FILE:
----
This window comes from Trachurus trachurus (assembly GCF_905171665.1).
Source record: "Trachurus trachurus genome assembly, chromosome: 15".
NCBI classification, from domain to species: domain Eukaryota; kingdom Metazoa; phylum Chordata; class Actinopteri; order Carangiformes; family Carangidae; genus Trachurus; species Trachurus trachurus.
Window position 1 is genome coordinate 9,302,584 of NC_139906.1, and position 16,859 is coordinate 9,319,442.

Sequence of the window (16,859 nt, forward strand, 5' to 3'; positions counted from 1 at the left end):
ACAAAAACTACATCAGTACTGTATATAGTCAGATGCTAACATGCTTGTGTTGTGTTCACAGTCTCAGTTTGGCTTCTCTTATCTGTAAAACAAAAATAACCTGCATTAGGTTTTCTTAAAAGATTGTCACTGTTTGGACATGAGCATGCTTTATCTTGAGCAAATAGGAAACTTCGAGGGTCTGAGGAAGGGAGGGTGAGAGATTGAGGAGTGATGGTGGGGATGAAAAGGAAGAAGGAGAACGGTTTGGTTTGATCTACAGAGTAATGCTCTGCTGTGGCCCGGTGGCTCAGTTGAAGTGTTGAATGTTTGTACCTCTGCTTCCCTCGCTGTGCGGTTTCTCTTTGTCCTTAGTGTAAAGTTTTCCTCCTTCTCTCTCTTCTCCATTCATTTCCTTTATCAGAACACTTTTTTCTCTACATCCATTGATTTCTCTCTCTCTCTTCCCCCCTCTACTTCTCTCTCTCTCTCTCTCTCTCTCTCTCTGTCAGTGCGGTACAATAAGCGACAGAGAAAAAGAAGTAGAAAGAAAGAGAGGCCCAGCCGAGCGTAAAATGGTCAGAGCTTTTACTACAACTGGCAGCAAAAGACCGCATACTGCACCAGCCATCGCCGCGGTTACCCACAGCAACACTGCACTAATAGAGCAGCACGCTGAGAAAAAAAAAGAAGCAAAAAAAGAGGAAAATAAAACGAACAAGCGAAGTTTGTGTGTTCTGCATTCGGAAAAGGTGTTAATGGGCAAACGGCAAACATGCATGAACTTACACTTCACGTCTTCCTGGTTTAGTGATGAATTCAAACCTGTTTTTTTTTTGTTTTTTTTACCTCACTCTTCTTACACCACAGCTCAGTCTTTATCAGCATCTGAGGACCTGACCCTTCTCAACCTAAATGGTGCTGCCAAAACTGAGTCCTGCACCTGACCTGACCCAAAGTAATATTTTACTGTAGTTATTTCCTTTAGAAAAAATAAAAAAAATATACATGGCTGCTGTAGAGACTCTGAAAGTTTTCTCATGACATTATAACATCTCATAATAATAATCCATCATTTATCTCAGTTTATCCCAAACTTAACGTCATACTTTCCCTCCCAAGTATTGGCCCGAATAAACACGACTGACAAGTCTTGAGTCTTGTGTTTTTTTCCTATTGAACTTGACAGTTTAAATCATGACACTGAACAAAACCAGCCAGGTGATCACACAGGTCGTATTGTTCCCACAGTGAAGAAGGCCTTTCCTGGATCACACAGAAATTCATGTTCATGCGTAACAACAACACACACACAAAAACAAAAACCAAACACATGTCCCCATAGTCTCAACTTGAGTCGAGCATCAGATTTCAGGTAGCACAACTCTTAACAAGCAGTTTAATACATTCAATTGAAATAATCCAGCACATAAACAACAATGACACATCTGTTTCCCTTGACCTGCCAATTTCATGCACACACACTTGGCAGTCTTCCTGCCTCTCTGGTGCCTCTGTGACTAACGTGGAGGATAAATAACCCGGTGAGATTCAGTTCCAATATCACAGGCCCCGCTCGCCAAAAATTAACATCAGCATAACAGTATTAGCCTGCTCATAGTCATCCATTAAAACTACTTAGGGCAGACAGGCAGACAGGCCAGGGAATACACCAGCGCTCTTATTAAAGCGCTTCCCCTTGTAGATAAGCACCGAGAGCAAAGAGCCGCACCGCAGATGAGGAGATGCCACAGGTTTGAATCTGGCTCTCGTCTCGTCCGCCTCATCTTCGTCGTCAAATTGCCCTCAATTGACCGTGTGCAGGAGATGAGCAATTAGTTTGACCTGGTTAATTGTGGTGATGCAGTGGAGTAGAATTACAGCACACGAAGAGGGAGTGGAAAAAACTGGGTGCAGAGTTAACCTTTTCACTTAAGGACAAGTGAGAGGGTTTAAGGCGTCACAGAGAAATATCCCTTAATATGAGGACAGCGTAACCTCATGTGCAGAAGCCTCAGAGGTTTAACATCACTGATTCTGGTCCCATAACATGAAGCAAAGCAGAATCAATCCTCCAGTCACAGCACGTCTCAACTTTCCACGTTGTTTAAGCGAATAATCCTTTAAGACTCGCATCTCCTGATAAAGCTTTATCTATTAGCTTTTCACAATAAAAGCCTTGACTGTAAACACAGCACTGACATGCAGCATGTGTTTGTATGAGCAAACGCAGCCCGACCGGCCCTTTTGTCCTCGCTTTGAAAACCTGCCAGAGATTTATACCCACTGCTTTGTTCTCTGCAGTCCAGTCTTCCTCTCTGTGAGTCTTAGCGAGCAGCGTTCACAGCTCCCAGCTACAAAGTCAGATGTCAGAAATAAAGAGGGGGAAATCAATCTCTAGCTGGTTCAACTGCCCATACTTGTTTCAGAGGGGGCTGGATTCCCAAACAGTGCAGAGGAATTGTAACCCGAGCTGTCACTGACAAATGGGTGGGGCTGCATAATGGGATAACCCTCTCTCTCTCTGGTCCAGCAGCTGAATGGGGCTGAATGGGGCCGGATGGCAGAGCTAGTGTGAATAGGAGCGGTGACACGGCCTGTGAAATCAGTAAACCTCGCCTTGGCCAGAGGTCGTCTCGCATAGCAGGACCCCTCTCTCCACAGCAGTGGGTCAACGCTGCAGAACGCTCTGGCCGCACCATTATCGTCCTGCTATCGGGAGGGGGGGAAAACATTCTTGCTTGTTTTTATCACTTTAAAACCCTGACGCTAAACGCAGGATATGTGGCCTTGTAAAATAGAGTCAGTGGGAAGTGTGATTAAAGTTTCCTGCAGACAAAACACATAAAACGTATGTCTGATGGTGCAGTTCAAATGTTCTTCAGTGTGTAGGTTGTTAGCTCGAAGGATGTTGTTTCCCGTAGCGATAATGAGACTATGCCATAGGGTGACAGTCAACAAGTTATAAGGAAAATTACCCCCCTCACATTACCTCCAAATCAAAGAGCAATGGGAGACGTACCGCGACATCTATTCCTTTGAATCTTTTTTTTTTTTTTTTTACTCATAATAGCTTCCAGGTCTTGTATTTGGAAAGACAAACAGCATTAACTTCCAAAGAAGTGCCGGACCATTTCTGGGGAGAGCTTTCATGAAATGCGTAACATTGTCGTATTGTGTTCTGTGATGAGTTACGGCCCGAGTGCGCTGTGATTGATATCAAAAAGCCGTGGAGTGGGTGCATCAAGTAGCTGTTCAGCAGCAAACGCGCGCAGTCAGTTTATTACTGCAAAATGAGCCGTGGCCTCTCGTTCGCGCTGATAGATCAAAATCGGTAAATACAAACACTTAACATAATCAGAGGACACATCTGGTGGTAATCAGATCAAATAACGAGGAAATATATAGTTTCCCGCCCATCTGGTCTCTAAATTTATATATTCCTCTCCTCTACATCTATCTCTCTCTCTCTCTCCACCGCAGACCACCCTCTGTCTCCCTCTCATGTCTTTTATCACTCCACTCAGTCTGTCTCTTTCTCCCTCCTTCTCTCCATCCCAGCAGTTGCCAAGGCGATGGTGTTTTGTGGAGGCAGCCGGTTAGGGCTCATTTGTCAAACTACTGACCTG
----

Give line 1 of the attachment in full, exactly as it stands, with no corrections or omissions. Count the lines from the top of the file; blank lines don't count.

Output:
This window comes from Trachurus trachurus (assembly GCF_905171665.1).